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December 21, 2017

A teenager in Southern Minnesota could face up to 10 years on the sex offender registry—all because she sent an explicit selfie. 

Jane Doe is facing criminal charges that could impact her entire future—her housing, college, employment, and more. All because she sent an explicit Snapchat of herself to a boy she liked.  

Jane used the phone-based application Snapchat to send an explicit selfie to a boy at her school in Southern Minnesota. He went on to make a copy and distribute it to other students without Jane’s permission.

Now Jane is facing charges of distribution of child pornography and could face up to 10 years on the sex offender registry.

Sexting refers to a wide range of behaviors—from sending sexually suggestive text messages to explicit photos or videos. There is no dearth of research on sexting and adolescents—researchers have been trying to understand the prevalence, motivation, and risk factors for over a decade. And while psychologists vary in terms of their findings, one thing is clear—sexting is common. And it isn’t going away.

The Cyberbullying Research Center surveyed 5,500 middle and high school students from across the United States. They found 12 percent of students reported sending an explicit image of themselves to another person at some point in their lifetime.[1] Other researchers have reported even higher rates.[2]

Should more than one in every 10 teenagers be charged and placed on a sex offender registry for sending or receiving a sext? Of course not. Using the law to set an example and shame some teenagers undermines the seriousness and intent of child pornography laws.

Minnesota statute 617.247 clearly states that its intent is to “protect minors from the physical and psychological damage caused by their being used in pornographic work depicting sexual conduct which involves minors.” Yet it is the state, not Jane that is doing the victimizing.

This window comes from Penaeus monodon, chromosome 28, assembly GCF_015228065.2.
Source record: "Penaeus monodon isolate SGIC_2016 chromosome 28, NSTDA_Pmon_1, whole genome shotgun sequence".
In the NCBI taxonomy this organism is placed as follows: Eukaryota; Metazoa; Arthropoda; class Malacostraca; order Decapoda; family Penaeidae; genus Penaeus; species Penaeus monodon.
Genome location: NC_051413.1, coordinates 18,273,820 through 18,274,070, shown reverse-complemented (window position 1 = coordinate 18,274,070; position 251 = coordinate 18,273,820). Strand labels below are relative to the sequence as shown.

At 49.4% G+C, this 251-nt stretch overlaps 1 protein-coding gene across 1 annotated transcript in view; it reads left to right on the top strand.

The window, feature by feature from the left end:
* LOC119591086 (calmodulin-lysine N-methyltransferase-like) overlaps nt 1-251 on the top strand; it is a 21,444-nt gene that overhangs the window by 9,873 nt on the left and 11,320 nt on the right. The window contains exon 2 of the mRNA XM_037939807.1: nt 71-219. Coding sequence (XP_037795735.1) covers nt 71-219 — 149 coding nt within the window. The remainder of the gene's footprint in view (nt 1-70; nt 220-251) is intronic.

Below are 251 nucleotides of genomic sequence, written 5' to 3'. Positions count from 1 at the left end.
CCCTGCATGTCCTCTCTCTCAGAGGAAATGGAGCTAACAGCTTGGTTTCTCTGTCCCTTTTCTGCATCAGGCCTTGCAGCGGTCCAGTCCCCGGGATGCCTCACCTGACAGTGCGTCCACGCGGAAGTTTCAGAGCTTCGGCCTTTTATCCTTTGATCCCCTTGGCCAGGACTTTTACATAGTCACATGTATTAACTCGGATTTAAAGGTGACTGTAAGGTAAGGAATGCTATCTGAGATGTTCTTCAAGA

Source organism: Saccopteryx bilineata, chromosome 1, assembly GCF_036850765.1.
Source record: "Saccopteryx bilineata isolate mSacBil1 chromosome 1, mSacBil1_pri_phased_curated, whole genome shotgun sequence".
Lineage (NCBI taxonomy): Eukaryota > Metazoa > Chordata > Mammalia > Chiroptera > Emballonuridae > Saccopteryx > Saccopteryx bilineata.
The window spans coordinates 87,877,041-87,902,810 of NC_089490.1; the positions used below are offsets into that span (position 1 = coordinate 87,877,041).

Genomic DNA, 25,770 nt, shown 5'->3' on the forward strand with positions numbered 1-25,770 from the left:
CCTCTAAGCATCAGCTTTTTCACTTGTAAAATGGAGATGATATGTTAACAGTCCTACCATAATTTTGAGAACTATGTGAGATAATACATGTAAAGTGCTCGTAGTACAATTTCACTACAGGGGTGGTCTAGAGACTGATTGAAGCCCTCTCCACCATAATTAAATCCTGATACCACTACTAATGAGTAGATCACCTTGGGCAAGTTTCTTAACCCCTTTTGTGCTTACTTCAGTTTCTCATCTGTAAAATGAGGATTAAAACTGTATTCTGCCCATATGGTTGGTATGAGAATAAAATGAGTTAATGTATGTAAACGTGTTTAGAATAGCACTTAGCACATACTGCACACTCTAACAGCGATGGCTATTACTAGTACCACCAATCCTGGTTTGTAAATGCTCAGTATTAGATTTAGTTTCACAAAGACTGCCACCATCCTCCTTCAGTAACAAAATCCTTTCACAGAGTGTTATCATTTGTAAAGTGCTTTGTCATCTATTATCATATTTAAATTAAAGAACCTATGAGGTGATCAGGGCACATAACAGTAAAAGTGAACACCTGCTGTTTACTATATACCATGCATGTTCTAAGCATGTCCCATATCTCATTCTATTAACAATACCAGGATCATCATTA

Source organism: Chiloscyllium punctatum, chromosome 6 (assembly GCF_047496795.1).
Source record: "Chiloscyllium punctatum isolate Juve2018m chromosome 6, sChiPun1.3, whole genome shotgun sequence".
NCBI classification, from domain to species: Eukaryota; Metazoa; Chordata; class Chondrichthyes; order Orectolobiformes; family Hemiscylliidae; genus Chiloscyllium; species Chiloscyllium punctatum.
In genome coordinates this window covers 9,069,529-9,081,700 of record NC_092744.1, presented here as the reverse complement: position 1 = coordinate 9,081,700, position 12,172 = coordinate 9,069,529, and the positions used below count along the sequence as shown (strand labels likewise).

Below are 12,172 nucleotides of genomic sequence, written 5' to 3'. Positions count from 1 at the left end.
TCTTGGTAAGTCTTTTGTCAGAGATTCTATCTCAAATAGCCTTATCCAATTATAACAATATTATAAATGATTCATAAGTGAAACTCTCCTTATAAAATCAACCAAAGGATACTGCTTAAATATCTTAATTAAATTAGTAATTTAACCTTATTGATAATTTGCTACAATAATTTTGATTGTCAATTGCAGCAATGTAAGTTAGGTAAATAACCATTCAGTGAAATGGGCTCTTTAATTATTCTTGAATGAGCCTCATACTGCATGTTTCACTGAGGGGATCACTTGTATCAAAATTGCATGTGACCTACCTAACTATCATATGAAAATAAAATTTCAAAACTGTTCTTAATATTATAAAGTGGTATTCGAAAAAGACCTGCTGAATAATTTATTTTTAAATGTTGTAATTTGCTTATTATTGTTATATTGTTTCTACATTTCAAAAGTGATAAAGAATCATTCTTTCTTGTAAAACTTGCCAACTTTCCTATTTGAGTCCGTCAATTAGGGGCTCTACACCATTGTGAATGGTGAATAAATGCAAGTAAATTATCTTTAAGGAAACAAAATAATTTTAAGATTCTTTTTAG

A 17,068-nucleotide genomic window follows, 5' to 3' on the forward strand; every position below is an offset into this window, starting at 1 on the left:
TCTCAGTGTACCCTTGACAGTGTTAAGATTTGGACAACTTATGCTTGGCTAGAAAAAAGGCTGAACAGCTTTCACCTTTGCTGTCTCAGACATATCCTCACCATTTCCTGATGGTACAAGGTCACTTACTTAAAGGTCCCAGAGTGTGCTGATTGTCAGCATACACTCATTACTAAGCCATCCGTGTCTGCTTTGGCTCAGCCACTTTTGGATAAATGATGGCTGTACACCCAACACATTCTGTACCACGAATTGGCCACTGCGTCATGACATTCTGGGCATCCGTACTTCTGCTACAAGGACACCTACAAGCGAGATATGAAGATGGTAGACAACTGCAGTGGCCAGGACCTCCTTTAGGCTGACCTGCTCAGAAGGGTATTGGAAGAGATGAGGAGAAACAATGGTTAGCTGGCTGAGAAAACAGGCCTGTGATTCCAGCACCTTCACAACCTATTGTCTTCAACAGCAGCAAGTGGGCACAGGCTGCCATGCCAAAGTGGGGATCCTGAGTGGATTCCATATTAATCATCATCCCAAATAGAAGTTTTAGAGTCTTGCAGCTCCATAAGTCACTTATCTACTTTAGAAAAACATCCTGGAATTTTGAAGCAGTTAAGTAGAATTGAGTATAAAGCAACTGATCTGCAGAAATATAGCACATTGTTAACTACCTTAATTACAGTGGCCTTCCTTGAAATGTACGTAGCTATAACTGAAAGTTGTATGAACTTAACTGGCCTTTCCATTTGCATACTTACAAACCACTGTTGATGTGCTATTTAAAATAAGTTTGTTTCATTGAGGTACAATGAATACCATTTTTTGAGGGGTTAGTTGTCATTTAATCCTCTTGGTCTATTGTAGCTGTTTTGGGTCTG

“I’m not a criminal for taking a selfie,” stated Jane Doe. “Sexting is common among teens at my school, and we shouldn’t face charges for doing it. I don’t want anyone else to go through what I’m going through.”

Last year, New Mexico passed HB 65, a sexting law that allows people aged 14 to 18 to engage in consensual sexting. Supporters of the bill advocated for it not because they believed teenagers should be sexting—but rather because teenagers are sexting. Young people should not face damaging criminal charges that will follow them for decades for engaging in something that is undeniably common and, arguably, developmentally-appropriate.

And while states around the country have worked to refine and update their laws, Minnesota has not kept up with technology. Contorting and interpreting the child pornography laws to address sexting behaviors of teenagers only leads to inconsistent application and inappropriately harsh punishment. Some teenagers who sext will face no consequences. Others will be met with community-based responses. Others, like Jane, could have their entire lives turned upside down. 

Sexting is not without consequences—but all teenagers make mistakes. There are ways for parents, schools, and communities to respond to sexting without criminalizing young people, jeopardizing their futures, and undermining the real pursuit and prosecution of those who exploit children.  

Today we filed a brief in Jane’s case arguing that the prosecutor is abusing the intent of the law. Jane is fighting back against the blatant shaming and fearmongering of the state. The ACLU of Minnesota stands with her.

 

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